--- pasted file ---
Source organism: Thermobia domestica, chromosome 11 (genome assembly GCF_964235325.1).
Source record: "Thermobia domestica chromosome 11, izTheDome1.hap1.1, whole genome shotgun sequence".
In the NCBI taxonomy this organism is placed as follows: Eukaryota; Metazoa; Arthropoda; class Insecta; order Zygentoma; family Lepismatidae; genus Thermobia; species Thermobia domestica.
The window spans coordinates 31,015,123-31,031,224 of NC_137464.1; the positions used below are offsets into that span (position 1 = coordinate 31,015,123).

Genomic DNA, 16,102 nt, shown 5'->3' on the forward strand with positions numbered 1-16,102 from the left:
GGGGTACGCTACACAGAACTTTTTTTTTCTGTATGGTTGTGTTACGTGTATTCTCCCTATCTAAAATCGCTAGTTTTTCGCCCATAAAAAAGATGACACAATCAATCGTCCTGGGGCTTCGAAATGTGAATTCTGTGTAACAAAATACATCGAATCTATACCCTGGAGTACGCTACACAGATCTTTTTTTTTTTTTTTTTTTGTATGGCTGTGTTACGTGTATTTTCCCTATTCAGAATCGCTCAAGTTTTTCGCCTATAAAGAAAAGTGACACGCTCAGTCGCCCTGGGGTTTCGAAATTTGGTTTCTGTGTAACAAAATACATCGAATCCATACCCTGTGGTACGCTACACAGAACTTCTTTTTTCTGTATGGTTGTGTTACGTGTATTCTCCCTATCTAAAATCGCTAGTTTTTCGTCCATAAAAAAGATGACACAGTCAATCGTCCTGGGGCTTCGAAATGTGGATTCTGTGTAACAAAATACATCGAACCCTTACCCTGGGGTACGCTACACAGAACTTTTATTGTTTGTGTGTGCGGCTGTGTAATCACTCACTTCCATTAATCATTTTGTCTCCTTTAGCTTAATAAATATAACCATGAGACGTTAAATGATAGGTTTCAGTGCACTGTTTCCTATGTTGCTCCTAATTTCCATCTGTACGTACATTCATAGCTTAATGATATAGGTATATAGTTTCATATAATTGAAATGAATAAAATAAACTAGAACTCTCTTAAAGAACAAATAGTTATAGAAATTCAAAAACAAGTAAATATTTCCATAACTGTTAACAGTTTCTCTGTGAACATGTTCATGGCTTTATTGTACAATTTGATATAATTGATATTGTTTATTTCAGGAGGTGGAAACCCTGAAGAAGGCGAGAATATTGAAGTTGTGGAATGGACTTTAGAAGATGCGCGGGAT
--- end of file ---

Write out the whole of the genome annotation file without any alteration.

Source organism: Thermobia domestica, chromosome 11 (genome assembly GCF_964235325.1).
Source record: "Thermobia domestica chromosome 11, izTheDome1.hap1.1, whole genome shotgun sequence".
In the NCBI taxonomy this organism is placed as follows: Eukaryota; Metazoa; Arthropoda; class Insecta; order Zygentoma; family Lepismatidae; genus Thermobia; species Thermobia domestica.
The window spans coordinates 31,015,123-31,031,224 of NC_137464.1; the positions used below are offsets into that span (position 1 = coordinate 31,015,123).

Genomic DNA, 16,102 nt, shown 5'->3' on the forward strand with positions numbered 1-16,102 from the left:
GGGGTACGCTACACAGAACTTTTTTTTTCTGTATGGTTGTGTTACGTGTATTCTCCCTATCTAAAATCGCTAGTTTTTCGCCCATAAAAAAGATGACACAATCAATCGTCCTGGGGCTTCGAAATGTGAATTCTGTGTAACAAAATACATCGAATCTATACCCTGGAGTACGCTACACAGATCTTTTTTTTTTTTTTTTTTTGTATGGCTGTGTTACGTGTATTTTCCCTATTCAGAATCGCTCAAGTTTTTCGCCTATAAAGAAAAGTGACACGCTCAGTCGCCCTGGGGTTTCGAAATTTGGTTTCTGTGTAACAAAATACATCGAATCCATACCCTGTGGTACGCTACACAGAACTTCTTTTTTCTGTATGGTTGTGTTACGTGTATTCTCCCTATCTAAAATCGCTAGTTTTTCGTCCATAAAAAAGATGACACAGTCAATCGTCCTGGGGCTTCGAAATGTGGATTCTGTGTAACAAAATACATCGAACCCTTACCCTGGGGTACGCTACACAGAACTTTTATTGTTTGTGTGTGCGGCTGTGTAATCACTCACTTCCATTAATCATTTTGTCTCCTTTAGCTTAATAAATATAACCATGAGACGTTAAATGATAGGTTTCAGTGCACTGTTTCCTATGTTGCTCCTAATTTCCATCTGTACGTACATTCATAGCTTAATGATATAGGTATATAGTTTCATATAATTGAAATGAATAAAATAAACTAGAACTCTCTTAAAGAACAAATAGTTATAGAAATTCAAAAACAAGTAAATATTTCCATAACTGTTAACAGTTTCTCTGTGAACATGTTCATGGCTTTATTGTACAATTTGATATAATTGATATTGTTTATTTCAGGAGGTGGAAACCCTGAAGAAGGCGAGAATATTGAAGTTGTGGAATGGACTTTAGAAGATGCGCGGGAT